Facebook has received its first real blow following its user privacy malpractices, but many believe the FTC's punishment is negligible.
It’s hard to forget that awkward hearing with Facebook CEO Mark Zuckerberg last year, where he tried to address Congress’ head-scratching questions. The hearing was held in the wake of the Cambridge Analytica scandal. For a company that possibly felt untouchable for so long, it now found itself in the hot seat. The US, and the world, have had their eyes on Facebook’s law-skirting privacy practices.
Now, the axe has dropped, and Facebook is beginning to feel the wrath of legislators where it should hurt - its pockets.
"Despite repeated promises to its billions of users worldwide that they could control how their personal information is shared, Facebook undermined consumers' choices," said FTC (Federal Trade Commission) chairman Joe Simons.
Now, Facebook faces a $5 billion fine, the largest a company has ever received for violating consumers’ privacy, and almost 20 times greater than the largest privacy or data security penalty ever imposed worldwide.
According to the FTC, “the settlement order also imposes unprecedented new restrictions on Facebook’s business operations and creates multiple channels of compliance. The order requires Facebook to restructure its approach to privacy from the corporate board-level down, and establishes strong new mechanisms to ensure that Facebook executives are accountable for the decisions they make about privacy, and that those decisions are subject to meaningful oversight.”
“The magnitude of the $5 billion penalty and sweeping conduct relief are unprecedented in the history of the FTC,” Sadi Simons. “The relief is designed not only to punish future violations but, more importantly, to change Facebook’s entire privacy culture to decrease the likelihood of continued violations. The Commission takes consumer privacy seriously, and will enforce FTC orders to the fullest extent of the law.”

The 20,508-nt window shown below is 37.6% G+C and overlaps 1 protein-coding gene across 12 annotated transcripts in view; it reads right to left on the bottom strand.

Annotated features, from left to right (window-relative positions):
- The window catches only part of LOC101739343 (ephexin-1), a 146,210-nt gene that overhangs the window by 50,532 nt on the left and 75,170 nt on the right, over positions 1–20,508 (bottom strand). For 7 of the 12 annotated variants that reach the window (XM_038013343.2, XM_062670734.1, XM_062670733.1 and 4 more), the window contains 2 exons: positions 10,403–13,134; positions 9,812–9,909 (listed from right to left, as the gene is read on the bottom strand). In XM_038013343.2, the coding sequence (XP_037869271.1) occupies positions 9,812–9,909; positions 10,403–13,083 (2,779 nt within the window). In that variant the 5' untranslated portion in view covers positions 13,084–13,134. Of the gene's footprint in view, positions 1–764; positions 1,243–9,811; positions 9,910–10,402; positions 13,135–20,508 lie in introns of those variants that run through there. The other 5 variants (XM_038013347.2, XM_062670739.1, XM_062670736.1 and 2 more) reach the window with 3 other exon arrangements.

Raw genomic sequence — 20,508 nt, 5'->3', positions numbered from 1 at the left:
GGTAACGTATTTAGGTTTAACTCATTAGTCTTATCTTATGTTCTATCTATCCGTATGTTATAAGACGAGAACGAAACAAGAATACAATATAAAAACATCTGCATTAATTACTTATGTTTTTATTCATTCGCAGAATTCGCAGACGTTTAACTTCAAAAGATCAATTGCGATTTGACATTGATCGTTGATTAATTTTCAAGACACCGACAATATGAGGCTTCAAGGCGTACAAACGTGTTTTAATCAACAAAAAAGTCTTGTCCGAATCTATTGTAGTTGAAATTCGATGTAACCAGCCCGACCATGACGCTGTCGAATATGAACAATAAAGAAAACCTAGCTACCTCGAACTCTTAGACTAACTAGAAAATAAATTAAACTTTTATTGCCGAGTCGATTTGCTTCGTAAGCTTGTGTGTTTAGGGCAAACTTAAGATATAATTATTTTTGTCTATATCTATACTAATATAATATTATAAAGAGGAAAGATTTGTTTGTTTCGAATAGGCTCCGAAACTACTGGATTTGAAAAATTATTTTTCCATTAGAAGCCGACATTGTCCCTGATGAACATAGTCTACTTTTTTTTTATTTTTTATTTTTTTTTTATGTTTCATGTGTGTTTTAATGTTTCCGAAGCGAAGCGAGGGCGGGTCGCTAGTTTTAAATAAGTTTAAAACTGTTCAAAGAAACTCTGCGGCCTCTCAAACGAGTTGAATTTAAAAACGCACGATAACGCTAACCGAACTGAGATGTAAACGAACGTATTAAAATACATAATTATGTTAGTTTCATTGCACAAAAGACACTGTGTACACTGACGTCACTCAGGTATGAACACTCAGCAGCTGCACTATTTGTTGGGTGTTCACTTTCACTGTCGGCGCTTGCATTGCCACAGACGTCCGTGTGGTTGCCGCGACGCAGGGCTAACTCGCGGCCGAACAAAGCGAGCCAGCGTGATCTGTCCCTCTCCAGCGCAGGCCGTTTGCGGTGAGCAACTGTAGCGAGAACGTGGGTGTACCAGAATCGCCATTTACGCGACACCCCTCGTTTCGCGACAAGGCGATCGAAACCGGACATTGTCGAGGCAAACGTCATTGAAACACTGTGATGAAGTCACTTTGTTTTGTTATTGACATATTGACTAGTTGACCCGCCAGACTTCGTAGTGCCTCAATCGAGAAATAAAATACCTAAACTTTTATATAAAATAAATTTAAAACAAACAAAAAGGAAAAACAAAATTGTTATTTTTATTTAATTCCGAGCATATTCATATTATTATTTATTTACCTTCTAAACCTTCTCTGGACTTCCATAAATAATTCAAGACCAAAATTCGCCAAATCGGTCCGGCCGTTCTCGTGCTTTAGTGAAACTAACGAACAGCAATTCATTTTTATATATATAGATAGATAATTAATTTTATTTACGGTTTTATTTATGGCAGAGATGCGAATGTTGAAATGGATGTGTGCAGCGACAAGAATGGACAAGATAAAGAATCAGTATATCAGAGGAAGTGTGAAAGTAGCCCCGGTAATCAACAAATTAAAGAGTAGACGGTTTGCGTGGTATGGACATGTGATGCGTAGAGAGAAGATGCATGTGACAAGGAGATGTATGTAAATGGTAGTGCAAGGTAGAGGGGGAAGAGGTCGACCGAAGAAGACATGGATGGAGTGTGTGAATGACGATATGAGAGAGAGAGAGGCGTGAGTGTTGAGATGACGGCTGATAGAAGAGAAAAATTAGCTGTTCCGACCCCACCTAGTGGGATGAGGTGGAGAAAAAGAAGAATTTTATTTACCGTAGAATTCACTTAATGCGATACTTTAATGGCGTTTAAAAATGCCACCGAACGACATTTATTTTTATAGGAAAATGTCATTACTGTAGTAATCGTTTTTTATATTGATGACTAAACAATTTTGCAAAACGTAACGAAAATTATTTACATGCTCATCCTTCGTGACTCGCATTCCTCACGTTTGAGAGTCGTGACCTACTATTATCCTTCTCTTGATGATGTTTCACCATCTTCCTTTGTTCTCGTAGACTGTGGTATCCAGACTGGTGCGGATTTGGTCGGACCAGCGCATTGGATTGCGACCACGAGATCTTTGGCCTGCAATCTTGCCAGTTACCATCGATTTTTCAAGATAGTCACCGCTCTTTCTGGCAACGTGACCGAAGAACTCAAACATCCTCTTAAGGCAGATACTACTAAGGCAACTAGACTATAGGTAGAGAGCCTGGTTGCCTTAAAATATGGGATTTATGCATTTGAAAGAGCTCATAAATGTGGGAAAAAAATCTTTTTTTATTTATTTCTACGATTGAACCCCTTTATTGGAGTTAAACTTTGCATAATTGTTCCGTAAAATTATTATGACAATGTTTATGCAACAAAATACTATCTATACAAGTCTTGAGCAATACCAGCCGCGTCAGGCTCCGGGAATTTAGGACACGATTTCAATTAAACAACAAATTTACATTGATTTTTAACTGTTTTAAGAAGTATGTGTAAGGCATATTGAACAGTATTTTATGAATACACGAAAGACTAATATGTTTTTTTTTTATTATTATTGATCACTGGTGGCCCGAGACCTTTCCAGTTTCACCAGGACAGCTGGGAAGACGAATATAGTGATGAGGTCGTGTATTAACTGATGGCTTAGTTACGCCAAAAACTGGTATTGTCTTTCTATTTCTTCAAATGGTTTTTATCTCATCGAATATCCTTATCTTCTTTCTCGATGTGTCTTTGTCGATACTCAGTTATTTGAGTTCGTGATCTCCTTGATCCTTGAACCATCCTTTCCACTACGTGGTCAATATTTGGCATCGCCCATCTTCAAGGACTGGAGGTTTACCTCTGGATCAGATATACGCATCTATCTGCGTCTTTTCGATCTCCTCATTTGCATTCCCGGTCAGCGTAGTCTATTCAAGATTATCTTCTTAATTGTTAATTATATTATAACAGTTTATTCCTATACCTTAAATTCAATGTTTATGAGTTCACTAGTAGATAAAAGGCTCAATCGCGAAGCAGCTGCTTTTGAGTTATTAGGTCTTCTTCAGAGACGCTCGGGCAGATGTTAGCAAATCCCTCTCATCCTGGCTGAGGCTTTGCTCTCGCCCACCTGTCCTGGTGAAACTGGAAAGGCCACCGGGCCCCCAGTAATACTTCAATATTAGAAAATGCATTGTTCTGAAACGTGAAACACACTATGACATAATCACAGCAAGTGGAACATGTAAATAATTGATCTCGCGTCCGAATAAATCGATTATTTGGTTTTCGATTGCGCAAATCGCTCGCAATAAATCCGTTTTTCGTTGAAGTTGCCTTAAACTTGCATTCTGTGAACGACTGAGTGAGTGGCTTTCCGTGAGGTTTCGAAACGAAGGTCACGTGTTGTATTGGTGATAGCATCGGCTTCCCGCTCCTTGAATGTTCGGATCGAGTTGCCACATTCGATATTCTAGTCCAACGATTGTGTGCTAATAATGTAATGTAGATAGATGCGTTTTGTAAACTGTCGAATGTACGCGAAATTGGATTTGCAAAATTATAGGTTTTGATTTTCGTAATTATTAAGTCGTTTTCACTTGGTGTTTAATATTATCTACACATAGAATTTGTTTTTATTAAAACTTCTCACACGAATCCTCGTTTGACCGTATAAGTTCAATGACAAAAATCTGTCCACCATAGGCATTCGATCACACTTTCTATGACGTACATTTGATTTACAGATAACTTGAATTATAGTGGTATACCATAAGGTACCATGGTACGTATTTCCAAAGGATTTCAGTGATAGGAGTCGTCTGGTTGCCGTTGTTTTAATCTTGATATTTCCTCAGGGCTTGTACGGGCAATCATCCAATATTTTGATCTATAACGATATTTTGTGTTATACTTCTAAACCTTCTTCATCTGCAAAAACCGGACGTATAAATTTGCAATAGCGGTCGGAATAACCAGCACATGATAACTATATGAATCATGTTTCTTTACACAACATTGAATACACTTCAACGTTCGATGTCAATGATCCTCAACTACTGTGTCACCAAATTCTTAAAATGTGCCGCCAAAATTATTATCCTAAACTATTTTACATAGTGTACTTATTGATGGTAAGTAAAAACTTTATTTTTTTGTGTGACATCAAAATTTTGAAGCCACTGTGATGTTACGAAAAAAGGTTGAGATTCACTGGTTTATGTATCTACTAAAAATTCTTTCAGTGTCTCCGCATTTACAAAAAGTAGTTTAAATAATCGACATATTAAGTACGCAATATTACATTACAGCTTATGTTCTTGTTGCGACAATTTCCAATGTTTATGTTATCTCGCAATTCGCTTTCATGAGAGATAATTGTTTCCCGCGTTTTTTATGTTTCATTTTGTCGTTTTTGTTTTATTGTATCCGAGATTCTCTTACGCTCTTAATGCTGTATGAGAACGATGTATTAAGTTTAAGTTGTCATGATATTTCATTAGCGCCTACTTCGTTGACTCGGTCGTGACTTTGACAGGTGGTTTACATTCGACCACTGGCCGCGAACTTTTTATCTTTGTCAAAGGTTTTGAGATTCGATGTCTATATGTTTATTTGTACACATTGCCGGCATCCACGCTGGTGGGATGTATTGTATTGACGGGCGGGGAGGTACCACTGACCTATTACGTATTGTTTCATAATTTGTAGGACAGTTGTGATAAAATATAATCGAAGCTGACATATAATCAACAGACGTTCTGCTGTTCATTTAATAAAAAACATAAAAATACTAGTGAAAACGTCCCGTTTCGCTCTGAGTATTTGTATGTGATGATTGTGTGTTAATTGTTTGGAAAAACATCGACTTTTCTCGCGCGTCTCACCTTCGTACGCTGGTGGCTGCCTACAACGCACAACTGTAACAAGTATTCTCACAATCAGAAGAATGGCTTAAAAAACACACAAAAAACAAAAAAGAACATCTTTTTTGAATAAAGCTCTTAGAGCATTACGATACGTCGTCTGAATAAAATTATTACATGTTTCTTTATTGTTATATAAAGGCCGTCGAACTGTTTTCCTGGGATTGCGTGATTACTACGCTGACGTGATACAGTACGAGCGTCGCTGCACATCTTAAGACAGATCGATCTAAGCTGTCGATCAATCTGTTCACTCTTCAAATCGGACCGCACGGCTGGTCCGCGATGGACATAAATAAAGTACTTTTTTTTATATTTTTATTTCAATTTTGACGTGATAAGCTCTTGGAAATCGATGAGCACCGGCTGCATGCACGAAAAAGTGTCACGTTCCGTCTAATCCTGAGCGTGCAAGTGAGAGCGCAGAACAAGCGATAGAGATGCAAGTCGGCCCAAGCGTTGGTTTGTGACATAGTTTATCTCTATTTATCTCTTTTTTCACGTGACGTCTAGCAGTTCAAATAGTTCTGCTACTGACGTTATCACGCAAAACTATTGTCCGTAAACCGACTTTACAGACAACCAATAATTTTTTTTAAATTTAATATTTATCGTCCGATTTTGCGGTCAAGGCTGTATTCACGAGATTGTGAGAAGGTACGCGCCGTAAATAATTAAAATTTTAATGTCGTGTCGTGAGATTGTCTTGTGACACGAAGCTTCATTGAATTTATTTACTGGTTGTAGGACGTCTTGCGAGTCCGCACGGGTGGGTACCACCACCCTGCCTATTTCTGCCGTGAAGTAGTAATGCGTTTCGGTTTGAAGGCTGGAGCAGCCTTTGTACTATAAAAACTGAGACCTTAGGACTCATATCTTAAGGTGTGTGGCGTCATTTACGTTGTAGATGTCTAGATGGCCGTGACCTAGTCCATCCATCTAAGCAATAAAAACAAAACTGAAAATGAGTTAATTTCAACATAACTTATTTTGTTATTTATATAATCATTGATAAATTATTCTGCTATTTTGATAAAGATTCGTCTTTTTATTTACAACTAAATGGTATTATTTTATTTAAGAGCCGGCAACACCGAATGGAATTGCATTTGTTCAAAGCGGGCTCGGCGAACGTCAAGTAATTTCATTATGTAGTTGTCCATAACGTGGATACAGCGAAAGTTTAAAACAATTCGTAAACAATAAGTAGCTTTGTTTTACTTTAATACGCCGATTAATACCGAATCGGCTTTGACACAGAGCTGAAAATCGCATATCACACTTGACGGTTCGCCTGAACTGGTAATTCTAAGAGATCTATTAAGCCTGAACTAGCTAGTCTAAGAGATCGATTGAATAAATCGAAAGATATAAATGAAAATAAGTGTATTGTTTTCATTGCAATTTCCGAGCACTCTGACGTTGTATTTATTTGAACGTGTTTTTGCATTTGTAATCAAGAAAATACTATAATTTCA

Some, however, believe Facebook got off lightly with the punishment, especially that the FTC “agreed the settlement would shield Facebook from known claims of violations before June 12, 2019, essentially giving the company a pass on its past,” as per The New York Times (TNYT). “And it provided immunity to Facebook officers and directors.”
The Times reported that Rohit Chopra, a Democratic commissioner, warned that the terms of the settlement shielded Facebook from a wide range of problematic practices. “This shield represents a major win for Facebook, but leaves the public in the dark as to how the company violated the law and what violations, if any, are going unaddressed,” he said.
Consider that for a company that is worth $585 billion, $5 billion won’t exactly dent their cash flows. CNN notes that this sum is what Facebook makes in a month. Their revenue last year was $55 billion.
The New York Times’ Mike Isaac even notes that Facebook stock surged following the announcement, reflecting investor faith in the company given all that’s transpiring.
Facebook’s customers, too, don’t seem to be bothered with the ongoing privacy concerns, with the BBC reporting that the company’s “financial results reported on Wednesday did not reflect any move by customers to shun the network over privacy concerns. It said monthly active users had risen 8% in the second quarter. Revenues, mainly advertising sales, rose by 28%, beating analysts' forecasts.”
So while it might seem that the FTC is punishing Facebook, some believe that this is simply a slap on the wrist for the social media giant.